Why expert thinks vaccine booster date should NOT be brought forward

·4-min read

Despite advice to the contrary from other leaders in his field, an infectious disease expert says Covid booster shots should not be rushed.

Professor Peter Collignon, from the Australian National University, told Channel 7’s Sunrise on Tuesday morning the “fear” of the new Omicron strain was “out of proportion to the facts”.

“Yes, it is a new variant and yes it appears to spread more readily, but it does not cause more severe disease in either the vaccinated or unvaccinated,” he said.

NSW Premier Dominic Perrottet (left), Member for North Shore Felicity Wilson (centre) and NSW Health Deputy Secretary Susan Pearce (second right) watch on as Rebecca Koerber receives her COVID-19 booster shot.
NSW Premier Dominic Perrottet and NSW Health Deputy Secretary Susan Pearce watch Rebecca Koerber receive her Covid-19 booster shot. Source: AAP

“In fact, if anything, probably a bit less, although we still can't be confident of that. But if you look at South Africa in particular, it caused less severe disease and death than the other variants, and Delta in particular.

“The hospitals in South Africa, Denmark, England and even here are not full of people who are vaccinated. So vaccines work, including two doses.”

Prof Collignon said while people did receive more protection from a third dose, the decision by the Australian government to offer booster vaccines at five months after the second dose should not be brought forward again.

“You don't want to rush it because we’ve learnt from our original vaccine and from other vaccines such as Hepatitis B, if you delay the second and third dose, you get longer protection than if you shorten those doses,” he said.

“So we’ve got to be careful we don't over rush this without data and panic rather than looking at the data as it unfolds because short-term gain might be long-term pain.”

Healthcare workers collect patient details at the drive-through testing clinic at Bondi Beach in Sydney on Friday.
NSW announced more than 3,000 new Covid cases on Tuesday. Source: AAP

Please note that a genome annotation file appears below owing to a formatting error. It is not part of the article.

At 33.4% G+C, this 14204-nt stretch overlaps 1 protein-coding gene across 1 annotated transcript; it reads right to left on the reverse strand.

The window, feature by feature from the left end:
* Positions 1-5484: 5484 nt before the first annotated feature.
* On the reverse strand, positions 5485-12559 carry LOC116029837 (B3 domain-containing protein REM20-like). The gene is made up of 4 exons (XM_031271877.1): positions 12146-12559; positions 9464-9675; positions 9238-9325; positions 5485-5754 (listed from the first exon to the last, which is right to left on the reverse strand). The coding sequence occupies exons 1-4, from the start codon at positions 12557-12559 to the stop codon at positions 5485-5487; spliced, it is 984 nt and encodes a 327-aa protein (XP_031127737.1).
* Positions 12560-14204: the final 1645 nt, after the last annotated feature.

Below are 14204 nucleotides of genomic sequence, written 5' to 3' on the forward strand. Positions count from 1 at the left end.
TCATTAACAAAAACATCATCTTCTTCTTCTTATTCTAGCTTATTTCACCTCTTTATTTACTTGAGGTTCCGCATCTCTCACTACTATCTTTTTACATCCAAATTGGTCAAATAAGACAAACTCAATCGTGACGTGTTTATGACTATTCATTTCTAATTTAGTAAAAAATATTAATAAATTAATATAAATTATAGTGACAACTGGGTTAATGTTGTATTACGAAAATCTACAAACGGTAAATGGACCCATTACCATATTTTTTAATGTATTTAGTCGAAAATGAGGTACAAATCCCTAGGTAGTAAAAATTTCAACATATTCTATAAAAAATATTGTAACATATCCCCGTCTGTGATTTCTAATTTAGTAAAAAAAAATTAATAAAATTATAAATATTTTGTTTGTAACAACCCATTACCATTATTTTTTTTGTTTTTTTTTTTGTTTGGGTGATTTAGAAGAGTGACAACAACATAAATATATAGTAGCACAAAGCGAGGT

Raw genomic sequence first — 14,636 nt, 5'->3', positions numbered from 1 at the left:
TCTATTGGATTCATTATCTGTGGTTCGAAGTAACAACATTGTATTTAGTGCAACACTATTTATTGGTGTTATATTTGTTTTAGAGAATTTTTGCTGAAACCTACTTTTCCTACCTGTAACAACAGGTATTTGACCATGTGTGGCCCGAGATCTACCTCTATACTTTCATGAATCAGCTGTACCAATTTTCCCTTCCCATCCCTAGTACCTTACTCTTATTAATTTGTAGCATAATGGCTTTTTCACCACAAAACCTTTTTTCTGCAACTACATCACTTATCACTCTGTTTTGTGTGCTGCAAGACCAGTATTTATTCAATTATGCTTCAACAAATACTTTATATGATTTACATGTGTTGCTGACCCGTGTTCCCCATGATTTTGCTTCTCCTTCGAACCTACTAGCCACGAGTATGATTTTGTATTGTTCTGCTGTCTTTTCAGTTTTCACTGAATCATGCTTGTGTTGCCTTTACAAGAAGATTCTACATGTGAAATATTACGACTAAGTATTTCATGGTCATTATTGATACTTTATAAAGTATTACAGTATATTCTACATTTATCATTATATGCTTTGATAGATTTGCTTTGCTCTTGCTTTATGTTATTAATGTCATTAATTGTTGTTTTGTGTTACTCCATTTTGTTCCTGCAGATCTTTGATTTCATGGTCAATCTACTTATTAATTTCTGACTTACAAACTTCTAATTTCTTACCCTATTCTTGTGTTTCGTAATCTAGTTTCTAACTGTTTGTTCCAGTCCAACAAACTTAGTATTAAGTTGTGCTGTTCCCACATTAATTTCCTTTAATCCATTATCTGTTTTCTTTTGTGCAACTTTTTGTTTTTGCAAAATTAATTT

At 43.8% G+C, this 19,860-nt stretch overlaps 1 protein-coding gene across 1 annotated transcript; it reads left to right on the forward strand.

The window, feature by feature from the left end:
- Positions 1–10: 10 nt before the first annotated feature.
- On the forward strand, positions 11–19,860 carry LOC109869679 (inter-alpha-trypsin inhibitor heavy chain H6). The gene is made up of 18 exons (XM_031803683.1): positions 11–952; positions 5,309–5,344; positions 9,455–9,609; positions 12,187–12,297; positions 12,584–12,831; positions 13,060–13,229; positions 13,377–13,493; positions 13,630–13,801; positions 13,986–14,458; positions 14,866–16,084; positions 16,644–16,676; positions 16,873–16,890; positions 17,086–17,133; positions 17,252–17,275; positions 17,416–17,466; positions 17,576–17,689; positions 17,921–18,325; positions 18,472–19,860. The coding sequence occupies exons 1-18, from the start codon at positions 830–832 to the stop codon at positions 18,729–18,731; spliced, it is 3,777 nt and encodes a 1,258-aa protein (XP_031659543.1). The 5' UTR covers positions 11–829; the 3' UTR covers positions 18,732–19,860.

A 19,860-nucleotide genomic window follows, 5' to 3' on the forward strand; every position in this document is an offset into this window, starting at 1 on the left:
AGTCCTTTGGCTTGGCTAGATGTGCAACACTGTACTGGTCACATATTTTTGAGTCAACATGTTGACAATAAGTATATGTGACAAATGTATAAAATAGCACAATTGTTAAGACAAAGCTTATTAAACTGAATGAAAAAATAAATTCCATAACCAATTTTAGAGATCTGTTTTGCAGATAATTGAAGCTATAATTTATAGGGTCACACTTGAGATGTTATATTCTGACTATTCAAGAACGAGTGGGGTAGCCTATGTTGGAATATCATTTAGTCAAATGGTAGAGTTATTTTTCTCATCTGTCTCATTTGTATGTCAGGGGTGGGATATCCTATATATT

The professor of microbiology said he did believe everyone would need to have a third shot to protect themselves from Covid and future strains.

“But we need to take it slowly. Omicron has not turned out like everybody was predicting a month or six weeks ago. It is very similar to Delta, other than it spreads more but if you are vaccinated, you are protected,” he said.

'Masks decrease risk by 10 or 15 per cent'

While other experts have called for restrictions like mask-wearing and limits on indoor venues to be reintroduced in NSW just one week after they were rolled back, Prof Collignon told Sunrise the move wouldn’t make much of a difference.

“Masks give you some protection — they probably decrease your risk by about 10 per cent or 15 per cent — but look at the places where most spread is occurring, it’s bars, pubs, crowds,” he said.

“Crowded indoor venues where, because they are eating or drinking, they won’t have masks on anyway.

“So I think there will be less impact from masks than what people generally think. A bigger impact is to spend time outdoors, that decreases your risk probably about 90 or 95 per cent of getting a mild infection.”

Prof Collignon said the biggest thing that made a difference in the number of cases was vaccination.

“What we’re seeing around the world is deaths and hospitalisations are being decoupled from case numbers. Yes, we are seeing surges in cases, but if you are vaccinated your chance of landing in hospital or dying is very, very low,” he said.

NSW announces record Covid-19 infections

NSW recorded 3,057 new infections on Tuesday in the 24-hour reporting period to 8pm on Monday.

There were also 1,245 new cases in Victoria, creating a daily national record for the pandemic of 4,302 cases so far on Tuesday with other states and territories' numbers still to come.

In NSW, there are 284 Covid-19 patients in hospital, up from 261, and 39 people are in ICU — up from 33. Of those, 26 are reported to be unvaccinated.

“The vast body of people in the ICU and hospital are those who are not vaccinated, not with a third dose, but with zero doses,” Prof Collignon said.

“So that’s the people we need to convince a get vaccinated because they are the biggest pressure on our hospitals and ICU.”

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